In response to an uptick in violent gun crime over the past year, officials in Greensboro, N.C., decided to host a community event that included an opportunity for gun-owners to voluntarily relinquish their firearms. Such programs have been supported by gun control activists across the U.S. – including Democrat presidential front-runner Hillary Clinton, who publicly supported Australia’s mandatory gun buyback program.
While one report began with the assertion that “almost 1,000 people” showed up to the event, a number of pro-gun pundits are criticizing the media for providing a misleading representation. The National Rifle Association’s Institute for Legislative Action called out the Time-Warner Cable News Network for attempting to “put a positive spin on things” by touting the overall turnout.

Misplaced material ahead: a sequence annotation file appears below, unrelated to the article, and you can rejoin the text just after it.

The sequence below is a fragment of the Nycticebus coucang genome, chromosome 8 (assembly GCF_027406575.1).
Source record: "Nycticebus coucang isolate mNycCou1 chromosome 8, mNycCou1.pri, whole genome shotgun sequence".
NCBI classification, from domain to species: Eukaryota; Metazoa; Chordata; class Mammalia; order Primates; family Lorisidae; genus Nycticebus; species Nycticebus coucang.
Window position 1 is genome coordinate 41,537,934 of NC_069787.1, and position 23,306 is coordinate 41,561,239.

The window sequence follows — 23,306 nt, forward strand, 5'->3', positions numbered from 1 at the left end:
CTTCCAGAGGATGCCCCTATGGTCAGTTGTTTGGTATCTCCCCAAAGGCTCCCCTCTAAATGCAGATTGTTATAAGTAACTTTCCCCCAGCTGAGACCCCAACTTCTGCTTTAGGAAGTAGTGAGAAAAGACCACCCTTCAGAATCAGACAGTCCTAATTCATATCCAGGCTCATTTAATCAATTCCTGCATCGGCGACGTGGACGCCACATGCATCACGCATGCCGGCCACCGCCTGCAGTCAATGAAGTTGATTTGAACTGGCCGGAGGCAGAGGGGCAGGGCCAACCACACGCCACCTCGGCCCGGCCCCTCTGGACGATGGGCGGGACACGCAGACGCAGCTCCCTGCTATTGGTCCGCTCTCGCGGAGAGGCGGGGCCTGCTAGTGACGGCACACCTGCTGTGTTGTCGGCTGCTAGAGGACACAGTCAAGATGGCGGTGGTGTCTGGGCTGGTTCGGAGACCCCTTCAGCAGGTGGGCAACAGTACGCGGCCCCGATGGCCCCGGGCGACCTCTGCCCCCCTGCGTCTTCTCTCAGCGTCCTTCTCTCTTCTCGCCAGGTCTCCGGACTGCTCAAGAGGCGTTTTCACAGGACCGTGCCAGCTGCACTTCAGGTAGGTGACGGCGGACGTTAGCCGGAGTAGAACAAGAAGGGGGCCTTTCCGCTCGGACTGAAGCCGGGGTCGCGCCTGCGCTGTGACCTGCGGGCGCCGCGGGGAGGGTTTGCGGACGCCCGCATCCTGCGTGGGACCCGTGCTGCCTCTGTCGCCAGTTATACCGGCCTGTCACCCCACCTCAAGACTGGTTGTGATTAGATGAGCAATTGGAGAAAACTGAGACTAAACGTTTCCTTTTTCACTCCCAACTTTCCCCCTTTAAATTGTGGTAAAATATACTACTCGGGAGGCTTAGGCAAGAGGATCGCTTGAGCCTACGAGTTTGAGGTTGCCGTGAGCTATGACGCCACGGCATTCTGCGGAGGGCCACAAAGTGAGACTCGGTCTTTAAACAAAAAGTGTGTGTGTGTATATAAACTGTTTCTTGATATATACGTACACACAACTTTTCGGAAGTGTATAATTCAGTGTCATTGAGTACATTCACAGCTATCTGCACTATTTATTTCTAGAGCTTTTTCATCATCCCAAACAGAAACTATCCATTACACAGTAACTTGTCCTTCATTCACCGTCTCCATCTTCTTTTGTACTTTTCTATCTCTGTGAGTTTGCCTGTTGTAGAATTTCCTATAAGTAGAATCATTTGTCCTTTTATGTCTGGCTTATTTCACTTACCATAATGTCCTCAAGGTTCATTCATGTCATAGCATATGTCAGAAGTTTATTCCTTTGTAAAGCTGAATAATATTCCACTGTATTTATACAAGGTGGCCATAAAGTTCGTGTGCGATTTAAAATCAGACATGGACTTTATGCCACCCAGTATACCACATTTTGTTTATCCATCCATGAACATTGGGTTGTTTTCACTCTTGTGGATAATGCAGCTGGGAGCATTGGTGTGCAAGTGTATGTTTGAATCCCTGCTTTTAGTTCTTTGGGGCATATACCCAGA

Such language, the group stated, might lead readers to “believe that 1,000 firearms had been turned in, but this was hardly the case.”
In fact, there is no evidence that even one firearm was turned in during the program. The closest anyone came to giving up a weapon, reports indicate, was when one citizen opted to turn in a BB gun.
The aforementioned 1,000 attendees contributed to the event only by adding their signatures to a nonviolence pledge.
As it turns out, most American gun owners appear to be satisfied with their status and resist the government’s disarmament efforts. Even when Boston authorities decided to pay $200 for each gun turned in during a buyback program earlier this year, just one individual opted to take part in the exchange.